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A Glance into the History of Plumbing


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Early man’s paramount preoccupations were very uncomplicated: to mark feasible water sources, as well as to identify an ideal site for defecation and micturation. In the olden days, when people numbered in the hundreds of thousands, they can always transfer to point B once they’ve spent resources in point A. In time, as individuals flourished, civilization progressed, and tribal associations came to be more fixed, individuals had to devise practical methods to find water and get rid of waste.

Wells date back to the Neolithic period during which they served as key water sources. Meanwhile, people devised pit commodes and chamber pots to accommodate nightsoil for centuries, till the innovation of flush commodes. The Romans were amongst the very first to establish a sophisticated network of aqueducts and lead pipelines. Indeed, the word “plumbing” comes from plumbum, which is Latin for “lead”, and this explains why, up until today, lead’s chemical abbreviation on the periodic table of elements is Pb.

Throughout the Dark Ages, human waste was recycled as fertilizer. Not only did it improve the quality of medieval soils, but the potassium nitrate extracted from these soils was a significant gunpowder element. Like the Romans, the English were well regarded during this time for continually enhancing their water line systems.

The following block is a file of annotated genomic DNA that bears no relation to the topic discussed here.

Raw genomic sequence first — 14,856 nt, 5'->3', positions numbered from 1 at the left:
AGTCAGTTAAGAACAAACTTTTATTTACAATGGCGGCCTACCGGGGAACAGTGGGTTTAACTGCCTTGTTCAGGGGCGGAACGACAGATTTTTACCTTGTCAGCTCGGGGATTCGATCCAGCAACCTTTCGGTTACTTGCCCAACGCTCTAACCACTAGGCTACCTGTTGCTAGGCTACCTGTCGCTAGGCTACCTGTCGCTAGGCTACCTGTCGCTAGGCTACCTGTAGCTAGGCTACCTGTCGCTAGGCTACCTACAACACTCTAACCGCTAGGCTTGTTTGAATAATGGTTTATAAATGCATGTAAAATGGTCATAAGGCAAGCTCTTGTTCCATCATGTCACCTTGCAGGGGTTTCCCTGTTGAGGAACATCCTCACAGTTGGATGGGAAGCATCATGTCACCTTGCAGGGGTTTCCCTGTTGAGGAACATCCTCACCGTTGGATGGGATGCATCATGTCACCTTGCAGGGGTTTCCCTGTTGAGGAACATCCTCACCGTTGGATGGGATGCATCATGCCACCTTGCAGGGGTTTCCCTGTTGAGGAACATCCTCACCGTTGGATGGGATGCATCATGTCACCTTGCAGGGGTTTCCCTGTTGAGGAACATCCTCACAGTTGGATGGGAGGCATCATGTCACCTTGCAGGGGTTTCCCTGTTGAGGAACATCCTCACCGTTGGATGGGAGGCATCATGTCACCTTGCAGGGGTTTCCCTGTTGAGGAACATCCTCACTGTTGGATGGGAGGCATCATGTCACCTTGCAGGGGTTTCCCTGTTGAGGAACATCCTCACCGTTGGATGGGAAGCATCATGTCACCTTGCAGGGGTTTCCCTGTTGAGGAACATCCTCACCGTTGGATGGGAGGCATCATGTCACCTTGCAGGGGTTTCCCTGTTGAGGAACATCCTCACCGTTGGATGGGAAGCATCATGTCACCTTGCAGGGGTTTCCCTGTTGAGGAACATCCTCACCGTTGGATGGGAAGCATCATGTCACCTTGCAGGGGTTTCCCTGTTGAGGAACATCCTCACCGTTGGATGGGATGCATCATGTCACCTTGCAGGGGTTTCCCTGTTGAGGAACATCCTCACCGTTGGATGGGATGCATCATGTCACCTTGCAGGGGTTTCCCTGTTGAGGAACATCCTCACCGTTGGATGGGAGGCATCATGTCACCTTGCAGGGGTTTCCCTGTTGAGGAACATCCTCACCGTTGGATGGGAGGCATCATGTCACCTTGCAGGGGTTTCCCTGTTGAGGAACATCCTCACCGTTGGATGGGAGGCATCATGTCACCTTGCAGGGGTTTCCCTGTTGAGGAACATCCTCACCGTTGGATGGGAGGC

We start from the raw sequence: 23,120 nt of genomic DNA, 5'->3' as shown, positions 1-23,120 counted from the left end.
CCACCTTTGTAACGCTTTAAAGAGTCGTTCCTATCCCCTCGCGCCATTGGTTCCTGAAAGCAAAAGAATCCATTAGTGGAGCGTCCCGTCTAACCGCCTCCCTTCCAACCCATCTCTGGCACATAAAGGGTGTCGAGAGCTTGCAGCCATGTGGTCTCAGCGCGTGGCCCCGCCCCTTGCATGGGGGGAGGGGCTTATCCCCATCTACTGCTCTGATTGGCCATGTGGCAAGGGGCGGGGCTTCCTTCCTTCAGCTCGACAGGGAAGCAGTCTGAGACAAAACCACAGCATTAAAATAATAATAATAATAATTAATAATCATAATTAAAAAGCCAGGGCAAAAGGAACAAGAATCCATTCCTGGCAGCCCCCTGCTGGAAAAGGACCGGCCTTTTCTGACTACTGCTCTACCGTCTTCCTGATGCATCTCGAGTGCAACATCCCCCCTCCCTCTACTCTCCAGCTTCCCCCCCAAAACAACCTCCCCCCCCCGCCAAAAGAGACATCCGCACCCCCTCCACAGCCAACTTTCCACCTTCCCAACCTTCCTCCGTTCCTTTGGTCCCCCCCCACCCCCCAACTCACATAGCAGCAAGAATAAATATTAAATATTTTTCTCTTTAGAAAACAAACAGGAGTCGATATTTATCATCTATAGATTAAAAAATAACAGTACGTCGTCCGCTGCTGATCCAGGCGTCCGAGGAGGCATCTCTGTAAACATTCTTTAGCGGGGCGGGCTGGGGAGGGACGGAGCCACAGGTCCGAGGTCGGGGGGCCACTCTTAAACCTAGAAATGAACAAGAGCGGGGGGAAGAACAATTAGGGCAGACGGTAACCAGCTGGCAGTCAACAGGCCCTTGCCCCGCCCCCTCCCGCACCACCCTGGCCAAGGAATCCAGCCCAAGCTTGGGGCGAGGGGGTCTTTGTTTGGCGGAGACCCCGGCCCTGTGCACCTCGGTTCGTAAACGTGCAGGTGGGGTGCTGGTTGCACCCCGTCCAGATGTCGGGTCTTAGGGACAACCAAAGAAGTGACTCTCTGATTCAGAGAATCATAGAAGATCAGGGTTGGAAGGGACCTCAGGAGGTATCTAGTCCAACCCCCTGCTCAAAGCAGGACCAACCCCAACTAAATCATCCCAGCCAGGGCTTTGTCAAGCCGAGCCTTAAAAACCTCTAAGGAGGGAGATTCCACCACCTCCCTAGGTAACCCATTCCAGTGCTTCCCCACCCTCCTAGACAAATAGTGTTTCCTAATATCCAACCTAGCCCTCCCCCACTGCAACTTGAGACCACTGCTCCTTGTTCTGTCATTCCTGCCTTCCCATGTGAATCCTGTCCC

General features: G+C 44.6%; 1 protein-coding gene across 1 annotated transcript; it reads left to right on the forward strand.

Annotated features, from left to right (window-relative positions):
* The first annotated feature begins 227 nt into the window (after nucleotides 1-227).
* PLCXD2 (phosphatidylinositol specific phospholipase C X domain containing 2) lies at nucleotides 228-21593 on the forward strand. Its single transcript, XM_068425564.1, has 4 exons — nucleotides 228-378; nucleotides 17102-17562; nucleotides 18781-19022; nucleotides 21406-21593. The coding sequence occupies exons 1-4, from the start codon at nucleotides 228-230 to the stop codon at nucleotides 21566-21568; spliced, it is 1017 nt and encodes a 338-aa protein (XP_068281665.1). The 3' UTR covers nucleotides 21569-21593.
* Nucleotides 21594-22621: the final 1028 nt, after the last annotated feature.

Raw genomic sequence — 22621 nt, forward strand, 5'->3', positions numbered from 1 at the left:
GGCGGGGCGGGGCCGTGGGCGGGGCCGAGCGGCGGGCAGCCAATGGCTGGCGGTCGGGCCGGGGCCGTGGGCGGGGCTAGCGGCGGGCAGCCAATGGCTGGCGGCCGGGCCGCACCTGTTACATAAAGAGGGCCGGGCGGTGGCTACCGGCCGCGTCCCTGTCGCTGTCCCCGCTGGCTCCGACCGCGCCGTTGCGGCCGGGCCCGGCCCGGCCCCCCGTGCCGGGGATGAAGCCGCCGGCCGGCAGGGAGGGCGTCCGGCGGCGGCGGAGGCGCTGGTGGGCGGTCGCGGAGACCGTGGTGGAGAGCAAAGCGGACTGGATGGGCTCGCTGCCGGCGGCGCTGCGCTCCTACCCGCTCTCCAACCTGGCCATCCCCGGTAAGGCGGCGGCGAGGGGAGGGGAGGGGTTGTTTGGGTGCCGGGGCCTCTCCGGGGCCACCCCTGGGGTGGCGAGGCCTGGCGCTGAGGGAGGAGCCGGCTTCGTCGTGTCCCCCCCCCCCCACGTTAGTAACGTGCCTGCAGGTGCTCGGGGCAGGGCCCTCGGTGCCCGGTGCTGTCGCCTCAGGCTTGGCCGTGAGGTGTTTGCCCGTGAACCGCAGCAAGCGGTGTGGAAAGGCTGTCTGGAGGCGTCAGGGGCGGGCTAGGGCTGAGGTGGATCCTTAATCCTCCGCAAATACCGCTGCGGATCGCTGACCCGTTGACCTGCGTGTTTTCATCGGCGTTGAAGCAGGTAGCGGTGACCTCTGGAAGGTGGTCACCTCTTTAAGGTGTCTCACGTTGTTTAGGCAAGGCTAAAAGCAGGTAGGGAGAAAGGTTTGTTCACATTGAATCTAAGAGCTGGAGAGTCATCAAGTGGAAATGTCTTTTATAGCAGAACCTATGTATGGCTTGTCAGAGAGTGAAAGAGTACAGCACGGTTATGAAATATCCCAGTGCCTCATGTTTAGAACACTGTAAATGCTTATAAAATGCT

By the 19th century, flush commodes quickly overtook other waste disposal methods in the civilized world, and the germ concept of infection took hold; the 1854 cholera epidemic in Broad Street, London strengthened the groundbreaking theory. Hygienic water supplies were segregated from sewage systems, and water towers were raised. Methods for water sanitation continued to develop throughout the 20th century.

American plumbing systems evolved at approximately the same period as those in the United Kingdom. Toilets were likewise known as water closets, and they transformed continuously; to illustrate, during the period from 1900-1932, the U.S. Patent Office sorted 350 patent submissions for water closets alone. The Office authorized the applications of a couple New England men named Charles Neff and Robert Frame; Fred Adee further enhanced their patents about ten years after. Extra functions—such as backflow preventers, valves, and toilet storage tanks—were patented and ultimately came to be as typical components of the kind of plumbing Coral Springs residents these days make use of.

Meanwhile, desalination procedures became particularly useful in locations that had very little potable water supplies. As an example, the Biscayne Aquifer is the single potable water source for Margate, as well as several Floridian districts. Because this aquifer is near a body of salt water, it has to be desalinated as well as sanitized to make it harmless for Margate plumbing systems.

Coral Springs plumbing has gone a long way from earthen wares to pipelines. You can expect people to continue refining plumbing systems for foreseeable future generations. For additional information on the history of water lines, check out inventors.about.com/od/pstartinventions/a/Plumbing.htm.

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  • Posted On July 9, 2012
  • Published articles 10

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